Rails have rightly been called shadow birds. Both species that occur here regularly, the Virginia rail and the sora, are small — barely robin-sized — chubby, drab-colored birds that lurk, seldom-appearing, in the cattails. When you are fortunate enough to see one, it appears a bit like a small chicken, the Virginia rail with a long decurved bill, the sora’s more normalsized but bright yellow. (Rails are in fact closely related to chickens.)
Fortunately for birders these species have distinctive calls that are not only easy to identify, but that, when imitated or played with an iPhone bird app, attract the elusive birds. Those calls are strange as are those of so many of the marsh birds. (Recall, for example, the American bittern’s pumping note, the sandhill crane’s bugled rattle, the night-heron’s quawk and the least bittern’s hoo-hoo-hoo.) The Virginia rail’s best-known call is a series of kadicks and the sora’s is a horse-like whinny. Both calls are remarkably loud for such small birds. Best times to hear them are in early morning or late evening.
These species nest in those reeds as well, some of the cattail fronds partially woven into a flat platform only inches above water on which their eggs are laid. Some nests have canopies as well. Very shortly after those eggs hatch, the tiny black chicks head off to follow their parents through that watery jungle of reeds.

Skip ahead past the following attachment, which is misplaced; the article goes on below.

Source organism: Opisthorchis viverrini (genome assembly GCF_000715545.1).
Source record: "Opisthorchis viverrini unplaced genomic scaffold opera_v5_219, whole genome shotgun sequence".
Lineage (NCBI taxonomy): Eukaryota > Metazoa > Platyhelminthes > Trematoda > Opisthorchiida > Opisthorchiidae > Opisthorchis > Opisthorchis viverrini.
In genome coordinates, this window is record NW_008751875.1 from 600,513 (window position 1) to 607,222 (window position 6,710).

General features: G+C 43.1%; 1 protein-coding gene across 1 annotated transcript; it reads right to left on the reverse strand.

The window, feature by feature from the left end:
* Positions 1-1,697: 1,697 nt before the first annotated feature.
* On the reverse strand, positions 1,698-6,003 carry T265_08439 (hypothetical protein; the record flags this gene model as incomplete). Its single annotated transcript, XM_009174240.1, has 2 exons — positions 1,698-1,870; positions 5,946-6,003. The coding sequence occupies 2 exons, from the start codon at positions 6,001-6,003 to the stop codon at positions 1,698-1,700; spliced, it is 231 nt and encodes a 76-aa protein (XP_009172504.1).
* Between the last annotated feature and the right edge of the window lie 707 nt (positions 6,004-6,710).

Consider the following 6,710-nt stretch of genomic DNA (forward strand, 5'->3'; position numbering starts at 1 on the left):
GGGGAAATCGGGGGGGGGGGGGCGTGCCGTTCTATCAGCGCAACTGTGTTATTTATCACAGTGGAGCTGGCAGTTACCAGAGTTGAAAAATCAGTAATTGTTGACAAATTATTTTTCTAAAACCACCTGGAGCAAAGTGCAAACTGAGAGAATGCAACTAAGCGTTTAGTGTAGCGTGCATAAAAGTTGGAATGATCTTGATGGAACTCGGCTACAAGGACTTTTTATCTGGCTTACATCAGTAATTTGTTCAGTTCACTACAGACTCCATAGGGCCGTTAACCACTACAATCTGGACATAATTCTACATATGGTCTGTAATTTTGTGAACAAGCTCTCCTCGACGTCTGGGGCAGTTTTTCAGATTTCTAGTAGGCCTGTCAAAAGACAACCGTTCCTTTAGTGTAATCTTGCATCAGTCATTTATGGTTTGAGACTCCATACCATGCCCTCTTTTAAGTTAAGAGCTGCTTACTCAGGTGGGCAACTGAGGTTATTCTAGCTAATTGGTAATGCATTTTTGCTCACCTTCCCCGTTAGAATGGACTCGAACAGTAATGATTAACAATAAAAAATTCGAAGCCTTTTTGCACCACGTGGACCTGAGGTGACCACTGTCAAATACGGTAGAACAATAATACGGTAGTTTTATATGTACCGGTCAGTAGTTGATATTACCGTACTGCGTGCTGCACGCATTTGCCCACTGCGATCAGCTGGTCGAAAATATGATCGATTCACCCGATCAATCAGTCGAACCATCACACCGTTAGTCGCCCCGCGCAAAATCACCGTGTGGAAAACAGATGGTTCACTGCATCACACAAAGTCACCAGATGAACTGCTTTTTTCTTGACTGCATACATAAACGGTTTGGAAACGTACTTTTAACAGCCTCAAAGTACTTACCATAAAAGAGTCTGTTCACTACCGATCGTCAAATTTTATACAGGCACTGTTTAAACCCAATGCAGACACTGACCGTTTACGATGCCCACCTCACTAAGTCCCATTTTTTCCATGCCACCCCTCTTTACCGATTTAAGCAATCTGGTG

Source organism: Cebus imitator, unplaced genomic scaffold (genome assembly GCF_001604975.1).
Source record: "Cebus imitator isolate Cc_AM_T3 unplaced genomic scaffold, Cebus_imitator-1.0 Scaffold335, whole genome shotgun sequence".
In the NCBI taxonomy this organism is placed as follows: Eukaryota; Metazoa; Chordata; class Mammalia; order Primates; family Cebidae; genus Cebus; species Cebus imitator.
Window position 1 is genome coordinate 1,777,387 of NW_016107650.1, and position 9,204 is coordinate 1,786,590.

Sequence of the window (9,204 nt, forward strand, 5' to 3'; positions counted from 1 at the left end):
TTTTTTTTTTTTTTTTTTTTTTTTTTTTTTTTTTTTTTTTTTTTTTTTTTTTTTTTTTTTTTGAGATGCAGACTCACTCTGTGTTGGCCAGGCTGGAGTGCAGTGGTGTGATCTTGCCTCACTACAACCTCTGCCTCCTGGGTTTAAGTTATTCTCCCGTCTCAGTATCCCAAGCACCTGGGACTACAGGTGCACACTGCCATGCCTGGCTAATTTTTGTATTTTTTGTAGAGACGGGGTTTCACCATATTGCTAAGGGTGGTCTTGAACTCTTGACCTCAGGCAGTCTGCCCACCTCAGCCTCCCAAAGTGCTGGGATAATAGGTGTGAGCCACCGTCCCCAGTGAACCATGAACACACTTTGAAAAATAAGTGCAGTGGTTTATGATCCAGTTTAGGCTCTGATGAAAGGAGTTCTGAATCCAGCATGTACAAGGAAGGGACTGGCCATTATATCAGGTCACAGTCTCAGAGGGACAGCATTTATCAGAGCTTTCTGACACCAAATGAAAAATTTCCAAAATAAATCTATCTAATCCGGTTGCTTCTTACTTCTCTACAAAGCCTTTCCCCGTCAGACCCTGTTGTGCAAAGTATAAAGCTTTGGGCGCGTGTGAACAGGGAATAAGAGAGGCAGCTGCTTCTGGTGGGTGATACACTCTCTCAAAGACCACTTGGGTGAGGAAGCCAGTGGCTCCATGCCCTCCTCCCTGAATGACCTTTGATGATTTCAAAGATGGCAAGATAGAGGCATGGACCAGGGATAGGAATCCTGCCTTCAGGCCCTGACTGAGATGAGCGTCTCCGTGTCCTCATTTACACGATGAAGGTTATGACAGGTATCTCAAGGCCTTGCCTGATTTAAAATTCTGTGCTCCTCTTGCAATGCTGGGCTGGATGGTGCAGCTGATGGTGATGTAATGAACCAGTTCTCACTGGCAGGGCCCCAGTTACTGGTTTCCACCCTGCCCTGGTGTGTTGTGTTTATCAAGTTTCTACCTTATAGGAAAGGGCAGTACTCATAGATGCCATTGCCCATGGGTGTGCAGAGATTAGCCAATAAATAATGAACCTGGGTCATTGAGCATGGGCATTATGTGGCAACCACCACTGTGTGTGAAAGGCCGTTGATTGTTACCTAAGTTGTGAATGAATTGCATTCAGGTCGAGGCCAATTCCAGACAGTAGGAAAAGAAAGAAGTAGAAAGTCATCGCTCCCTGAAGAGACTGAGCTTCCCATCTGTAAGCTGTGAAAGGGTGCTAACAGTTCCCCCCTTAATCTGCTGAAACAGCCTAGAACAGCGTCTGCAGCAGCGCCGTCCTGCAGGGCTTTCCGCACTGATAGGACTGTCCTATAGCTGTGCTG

Rails are game birds and there is a hunting season in New York, generally from September to early November. The bag limit is liberal, 8 per day with 24 in possession. Fortunately for the birds, however, very few hunters seek them in this area. And no wonder: rails are tough to flush, much preferring running or even submerging in water like grebes with only their heads showing. But thirty-six other states also allow rail hunting and the largest takes are in the states around the Gulf of Mexico. Thus, as one local hunter suggested to me, “as with mourning doves, we raise them for Southerners to shoot.”
Rails are migratory, both species retreating only as far as our southern states and Mexico. That still requires hundreds of miles of flight and I find it amazing that they achieve it as they are very weak-winged. Their reluctant flights over marshes are like barnyard chickens trying to become airborne. Occasionally, perhaps for this very reason, individuals overwinter and somehow manage to find food.